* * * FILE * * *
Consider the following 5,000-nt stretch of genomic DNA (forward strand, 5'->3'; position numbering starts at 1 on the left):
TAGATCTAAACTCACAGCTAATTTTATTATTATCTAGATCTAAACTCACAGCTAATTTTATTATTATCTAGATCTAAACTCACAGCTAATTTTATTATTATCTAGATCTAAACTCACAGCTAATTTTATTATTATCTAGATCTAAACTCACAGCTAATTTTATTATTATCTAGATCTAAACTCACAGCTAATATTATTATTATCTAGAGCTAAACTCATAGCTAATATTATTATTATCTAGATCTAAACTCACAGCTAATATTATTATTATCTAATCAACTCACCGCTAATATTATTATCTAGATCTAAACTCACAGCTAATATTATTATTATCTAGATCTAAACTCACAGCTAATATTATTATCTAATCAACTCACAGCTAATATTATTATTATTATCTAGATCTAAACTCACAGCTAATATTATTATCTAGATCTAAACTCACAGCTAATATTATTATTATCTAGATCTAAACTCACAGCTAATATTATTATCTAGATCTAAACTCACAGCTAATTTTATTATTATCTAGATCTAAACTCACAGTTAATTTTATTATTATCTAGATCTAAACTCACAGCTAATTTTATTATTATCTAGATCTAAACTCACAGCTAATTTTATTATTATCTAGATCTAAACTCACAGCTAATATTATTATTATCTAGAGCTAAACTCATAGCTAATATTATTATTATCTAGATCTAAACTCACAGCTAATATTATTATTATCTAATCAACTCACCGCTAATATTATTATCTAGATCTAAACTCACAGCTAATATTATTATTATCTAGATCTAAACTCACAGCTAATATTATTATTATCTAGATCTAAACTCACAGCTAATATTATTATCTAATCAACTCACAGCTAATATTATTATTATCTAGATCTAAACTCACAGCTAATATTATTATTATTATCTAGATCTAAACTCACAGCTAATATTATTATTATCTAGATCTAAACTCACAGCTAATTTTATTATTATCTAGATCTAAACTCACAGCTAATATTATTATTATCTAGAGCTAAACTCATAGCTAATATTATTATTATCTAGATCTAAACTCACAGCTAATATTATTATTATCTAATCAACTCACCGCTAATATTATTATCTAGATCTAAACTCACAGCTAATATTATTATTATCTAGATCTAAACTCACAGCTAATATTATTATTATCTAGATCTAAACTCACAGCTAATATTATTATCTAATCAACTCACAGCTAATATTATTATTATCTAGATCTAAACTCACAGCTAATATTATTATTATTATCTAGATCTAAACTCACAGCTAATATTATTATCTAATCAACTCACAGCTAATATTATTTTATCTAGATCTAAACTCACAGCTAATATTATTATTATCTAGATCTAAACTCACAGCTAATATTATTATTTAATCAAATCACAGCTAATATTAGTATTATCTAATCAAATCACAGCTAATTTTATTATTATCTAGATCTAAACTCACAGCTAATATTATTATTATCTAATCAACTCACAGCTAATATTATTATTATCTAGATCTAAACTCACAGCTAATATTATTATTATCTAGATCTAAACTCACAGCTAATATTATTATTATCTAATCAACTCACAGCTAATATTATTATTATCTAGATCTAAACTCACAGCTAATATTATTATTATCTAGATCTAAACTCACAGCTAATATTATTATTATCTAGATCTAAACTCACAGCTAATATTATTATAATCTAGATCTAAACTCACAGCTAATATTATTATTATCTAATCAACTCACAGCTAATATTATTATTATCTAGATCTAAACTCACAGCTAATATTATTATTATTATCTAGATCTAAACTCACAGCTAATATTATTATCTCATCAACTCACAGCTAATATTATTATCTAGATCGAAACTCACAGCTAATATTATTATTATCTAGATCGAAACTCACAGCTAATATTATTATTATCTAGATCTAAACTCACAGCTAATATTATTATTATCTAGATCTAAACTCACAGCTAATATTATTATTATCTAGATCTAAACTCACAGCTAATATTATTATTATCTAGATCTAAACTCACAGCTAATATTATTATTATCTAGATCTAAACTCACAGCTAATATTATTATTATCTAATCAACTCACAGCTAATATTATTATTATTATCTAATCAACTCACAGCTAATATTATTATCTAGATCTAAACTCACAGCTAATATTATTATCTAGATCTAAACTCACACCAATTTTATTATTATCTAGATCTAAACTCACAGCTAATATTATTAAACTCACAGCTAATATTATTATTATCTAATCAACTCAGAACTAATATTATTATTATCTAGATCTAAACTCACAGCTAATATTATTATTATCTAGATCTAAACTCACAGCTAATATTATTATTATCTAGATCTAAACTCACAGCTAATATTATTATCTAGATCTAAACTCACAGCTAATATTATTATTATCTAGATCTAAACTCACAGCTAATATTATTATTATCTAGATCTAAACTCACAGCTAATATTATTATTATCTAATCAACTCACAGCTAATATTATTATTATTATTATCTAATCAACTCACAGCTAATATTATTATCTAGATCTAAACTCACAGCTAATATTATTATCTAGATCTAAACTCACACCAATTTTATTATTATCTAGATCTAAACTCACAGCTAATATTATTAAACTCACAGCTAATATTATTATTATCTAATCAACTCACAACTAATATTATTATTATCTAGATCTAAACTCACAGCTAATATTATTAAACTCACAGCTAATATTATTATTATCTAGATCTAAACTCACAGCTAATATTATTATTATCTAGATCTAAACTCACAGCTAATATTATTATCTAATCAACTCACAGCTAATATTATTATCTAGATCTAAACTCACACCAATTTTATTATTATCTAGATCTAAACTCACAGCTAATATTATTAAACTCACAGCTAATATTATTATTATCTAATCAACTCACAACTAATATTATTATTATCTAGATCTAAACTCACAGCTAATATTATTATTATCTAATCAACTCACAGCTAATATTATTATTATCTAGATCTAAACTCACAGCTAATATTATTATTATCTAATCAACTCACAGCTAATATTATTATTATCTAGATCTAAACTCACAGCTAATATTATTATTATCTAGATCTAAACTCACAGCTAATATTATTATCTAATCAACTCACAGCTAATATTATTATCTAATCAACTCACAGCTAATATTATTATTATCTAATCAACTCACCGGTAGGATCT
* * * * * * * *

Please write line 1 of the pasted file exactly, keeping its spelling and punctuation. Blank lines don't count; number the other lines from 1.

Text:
Consider the following 5,000-nt stretch of genomic DNA (forward strand, 5'->3'; position numbering starts at 1 on the left):